Westchester County Airport has gotten a whole lot quieter, or so it seems.
Noise complaints hit a record monthly low of 12 in January, following a year in which complaints dipped below 1,000 for the first time since 1984.
A slew of factors could be contributing to the hush that has come over the World War II-era airport in recent years, according to John Inserra, the airport's noise abatement officer.
They range from federal laws forcing jets to be equipped with quieter engines to airport users adhering to voluntary midnight-6:30 a.m. quiet times. Then there's the possibility that the decline in complaints has nothing to do with it being less noisy.
"Maybe it's just that people aren't complaining," Inserra said. "Some people are just not bothered by airplane noise."
January followed what has become a predictable pattern, with most of the complaints -- eight -- coming from households in nearby Greenwich, Conn., where there are more homes and fewer buffers to block airport noise, Inserra said.
In 2012, there were 915 noise complaints, compared with 2,078 in 2011. The airport logged 161,109 flights in and out of the airport in 2012, a 2 percent drop from 2011, a decline caused largely by the departure of discount airline AirTran.
Besides commercial traffic, the county airport also has a big corporate customer base. The airport's corporate fleet -- IBM, JPMorgan Chase among them -- uses state-of-the-art jets with engines that purr, according to Inserra.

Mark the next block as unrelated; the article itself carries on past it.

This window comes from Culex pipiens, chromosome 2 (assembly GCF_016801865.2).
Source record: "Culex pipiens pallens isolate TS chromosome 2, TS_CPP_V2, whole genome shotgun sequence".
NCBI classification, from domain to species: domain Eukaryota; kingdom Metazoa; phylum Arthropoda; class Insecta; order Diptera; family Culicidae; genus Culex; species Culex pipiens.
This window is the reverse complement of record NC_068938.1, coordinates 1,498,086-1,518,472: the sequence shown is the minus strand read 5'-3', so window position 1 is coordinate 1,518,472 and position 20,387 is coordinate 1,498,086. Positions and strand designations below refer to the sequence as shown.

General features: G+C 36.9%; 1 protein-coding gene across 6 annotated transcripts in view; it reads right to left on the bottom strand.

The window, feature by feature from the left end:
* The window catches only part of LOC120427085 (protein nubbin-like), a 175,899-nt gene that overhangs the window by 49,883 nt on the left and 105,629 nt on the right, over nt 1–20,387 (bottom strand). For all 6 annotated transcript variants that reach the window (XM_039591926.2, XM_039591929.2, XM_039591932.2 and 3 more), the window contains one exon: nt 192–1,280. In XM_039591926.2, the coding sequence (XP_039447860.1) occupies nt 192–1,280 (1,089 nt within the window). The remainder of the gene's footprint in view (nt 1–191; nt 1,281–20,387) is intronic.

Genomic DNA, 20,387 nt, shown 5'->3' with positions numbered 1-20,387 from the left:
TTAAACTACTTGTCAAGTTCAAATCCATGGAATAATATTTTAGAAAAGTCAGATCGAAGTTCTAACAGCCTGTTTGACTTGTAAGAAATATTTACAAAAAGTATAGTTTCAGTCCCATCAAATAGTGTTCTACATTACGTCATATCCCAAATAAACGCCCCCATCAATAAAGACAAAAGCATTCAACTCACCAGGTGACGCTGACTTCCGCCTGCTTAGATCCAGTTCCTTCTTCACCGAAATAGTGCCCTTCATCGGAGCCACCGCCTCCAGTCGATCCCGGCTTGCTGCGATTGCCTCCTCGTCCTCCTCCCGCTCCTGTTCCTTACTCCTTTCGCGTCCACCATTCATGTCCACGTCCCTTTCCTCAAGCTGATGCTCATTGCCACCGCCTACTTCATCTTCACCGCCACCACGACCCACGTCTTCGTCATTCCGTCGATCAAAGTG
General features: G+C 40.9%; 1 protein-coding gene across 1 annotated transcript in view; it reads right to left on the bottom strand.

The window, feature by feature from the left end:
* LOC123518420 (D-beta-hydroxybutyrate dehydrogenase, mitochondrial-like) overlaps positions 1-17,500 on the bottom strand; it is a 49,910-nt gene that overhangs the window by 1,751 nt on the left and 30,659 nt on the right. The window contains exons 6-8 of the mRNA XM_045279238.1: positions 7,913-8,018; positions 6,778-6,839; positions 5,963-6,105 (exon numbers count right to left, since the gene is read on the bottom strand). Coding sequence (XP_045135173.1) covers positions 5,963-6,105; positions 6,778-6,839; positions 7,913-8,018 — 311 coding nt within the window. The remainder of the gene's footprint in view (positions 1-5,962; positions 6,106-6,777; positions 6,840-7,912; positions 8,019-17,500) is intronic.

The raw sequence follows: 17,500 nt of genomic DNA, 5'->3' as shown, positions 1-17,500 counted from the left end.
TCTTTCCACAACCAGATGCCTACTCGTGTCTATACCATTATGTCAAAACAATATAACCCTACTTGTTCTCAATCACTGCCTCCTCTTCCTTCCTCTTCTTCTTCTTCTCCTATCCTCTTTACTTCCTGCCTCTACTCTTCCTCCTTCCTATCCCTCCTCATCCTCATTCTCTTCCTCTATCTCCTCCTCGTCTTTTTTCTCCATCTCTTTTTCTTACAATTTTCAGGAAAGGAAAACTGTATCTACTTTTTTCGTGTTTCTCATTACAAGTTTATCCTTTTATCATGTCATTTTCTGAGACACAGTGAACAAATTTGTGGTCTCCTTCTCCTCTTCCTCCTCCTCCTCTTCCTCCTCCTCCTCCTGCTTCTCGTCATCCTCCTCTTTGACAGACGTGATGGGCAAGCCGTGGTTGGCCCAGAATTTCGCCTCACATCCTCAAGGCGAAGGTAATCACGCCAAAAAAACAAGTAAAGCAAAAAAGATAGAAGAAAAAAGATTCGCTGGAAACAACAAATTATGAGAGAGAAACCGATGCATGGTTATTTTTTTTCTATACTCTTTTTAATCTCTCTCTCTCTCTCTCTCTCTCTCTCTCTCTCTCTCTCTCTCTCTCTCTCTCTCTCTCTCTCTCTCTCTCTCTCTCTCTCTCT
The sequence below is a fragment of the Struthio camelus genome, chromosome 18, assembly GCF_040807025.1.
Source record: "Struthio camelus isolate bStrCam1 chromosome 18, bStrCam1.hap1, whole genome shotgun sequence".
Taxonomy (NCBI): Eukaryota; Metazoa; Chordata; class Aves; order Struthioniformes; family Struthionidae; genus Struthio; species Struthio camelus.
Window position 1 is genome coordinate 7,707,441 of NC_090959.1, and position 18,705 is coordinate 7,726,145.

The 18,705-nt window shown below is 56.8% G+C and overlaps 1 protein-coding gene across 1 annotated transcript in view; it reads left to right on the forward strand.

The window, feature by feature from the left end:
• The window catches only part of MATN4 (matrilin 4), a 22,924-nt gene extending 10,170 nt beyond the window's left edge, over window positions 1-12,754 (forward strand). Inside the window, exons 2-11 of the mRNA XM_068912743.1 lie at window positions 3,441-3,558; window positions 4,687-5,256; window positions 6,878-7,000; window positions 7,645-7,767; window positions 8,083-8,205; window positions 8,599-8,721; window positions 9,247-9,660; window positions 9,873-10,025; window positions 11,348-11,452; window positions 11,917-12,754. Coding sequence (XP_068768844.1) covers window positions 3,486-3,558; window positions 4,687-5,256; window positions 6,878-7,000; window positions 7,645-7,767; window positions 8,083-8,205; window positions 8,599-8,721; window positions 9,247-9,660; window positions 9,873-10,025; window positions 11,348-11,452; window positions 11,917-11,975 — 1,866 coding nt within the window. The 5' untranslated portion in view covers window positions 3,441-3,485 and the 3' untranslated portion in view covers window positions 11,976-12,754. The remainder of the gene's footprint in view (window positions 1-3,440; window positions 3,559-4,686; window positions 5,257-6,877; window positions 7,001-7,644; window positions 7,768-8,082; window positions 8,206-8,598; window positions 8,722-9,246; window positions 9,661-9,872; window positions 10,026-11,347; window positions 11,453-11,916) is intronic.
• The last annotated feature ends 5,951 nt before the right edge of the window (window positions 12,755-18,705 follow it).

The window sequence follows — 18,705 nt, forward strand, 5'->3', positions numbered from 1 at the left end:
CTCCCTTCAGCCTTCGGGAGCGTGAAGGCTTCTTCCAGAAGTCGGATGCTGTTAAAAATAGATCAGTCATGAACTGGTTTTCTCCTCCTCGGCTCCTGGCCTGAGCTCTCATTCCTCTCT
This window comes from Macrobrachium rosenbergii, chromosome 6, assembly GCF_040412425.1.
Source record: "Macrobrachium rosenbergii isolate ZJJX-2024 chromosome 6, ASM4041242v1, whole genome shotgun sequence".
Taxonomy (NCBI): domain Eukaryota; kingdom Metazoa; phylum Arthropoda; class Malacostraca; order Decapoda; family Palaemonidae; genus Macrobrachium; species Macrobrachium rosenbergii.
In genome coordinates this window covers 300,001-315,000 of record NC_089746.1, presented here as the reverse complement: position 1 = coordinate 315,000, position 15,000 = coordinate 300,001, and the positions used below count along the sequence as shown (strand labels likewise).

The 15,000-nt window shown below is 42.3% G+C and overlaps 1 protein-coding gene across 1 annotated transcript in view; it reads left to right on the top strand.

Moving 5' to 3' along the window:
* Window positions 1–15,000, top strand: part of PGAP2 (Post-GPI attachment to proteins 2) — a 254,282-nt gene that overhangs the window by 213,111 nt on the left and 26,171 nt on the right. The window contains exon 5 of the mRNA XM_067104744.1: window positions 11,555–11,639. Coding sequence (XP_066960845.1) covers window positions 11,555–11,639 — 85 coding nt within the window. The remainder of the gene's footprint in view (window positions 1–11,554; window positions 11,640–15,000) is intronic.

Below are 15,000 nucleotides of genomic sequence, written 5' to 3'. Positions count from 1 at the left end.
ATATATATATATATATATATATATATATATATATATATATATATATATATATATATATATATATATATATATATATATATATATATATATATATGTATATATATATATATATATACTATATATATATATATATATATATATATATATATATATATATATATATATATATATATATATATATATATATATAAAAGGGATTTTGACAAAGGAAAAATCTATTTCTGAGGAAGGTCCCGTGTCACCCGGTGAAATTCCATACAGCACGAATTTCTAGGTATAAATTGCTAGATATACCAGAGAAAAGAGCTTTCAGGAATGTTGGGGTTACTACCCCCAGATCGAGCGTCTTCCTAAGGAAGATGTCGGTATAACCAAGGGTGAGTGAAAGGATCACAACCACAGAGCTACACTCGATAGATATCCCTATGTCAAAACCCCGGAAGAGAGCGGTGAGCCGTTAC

"We're fortunate to have some of the quieter jets operating out of here," he said.
Federal noise rules written during the early 1990s prohibit jets equipped with engines that exceed acceptable decibel levels from continuing to fly. Occasionally, though, Inserra said a military plane built in the 1970s might pass through on the Fourth of July, rumbling nearby neighborhoods.
Complaints in the form of calls to the airport hotline and emails to the noise abatement office typically climb during the warmer months, when homeowners start throwing open their windows, according to airport officials.
June 2012 was the year's busiest month for complaints, airport data show, a trend that has held steady dating back to 1984, when the airport began keeping track.
"By May or June, you'll see them go up again," Inserra said. "It's very predictable."
Typically, Inserra said, larger-than-usual bumps in complaints are fueled by one or two families who just can't take the noise.
"In 1997, when complaints hit an all-time high of 10,510, nearly 80 percent of the complaints came from two households in Greenwich, Inserra said.
And then they just stopped.
"After a while, some of these households, they just disappear," Inserra said. "All of a sudden, you don't hear from them anymore. You don't know if they moved away. You don't know if they changed jobs. You don't always know."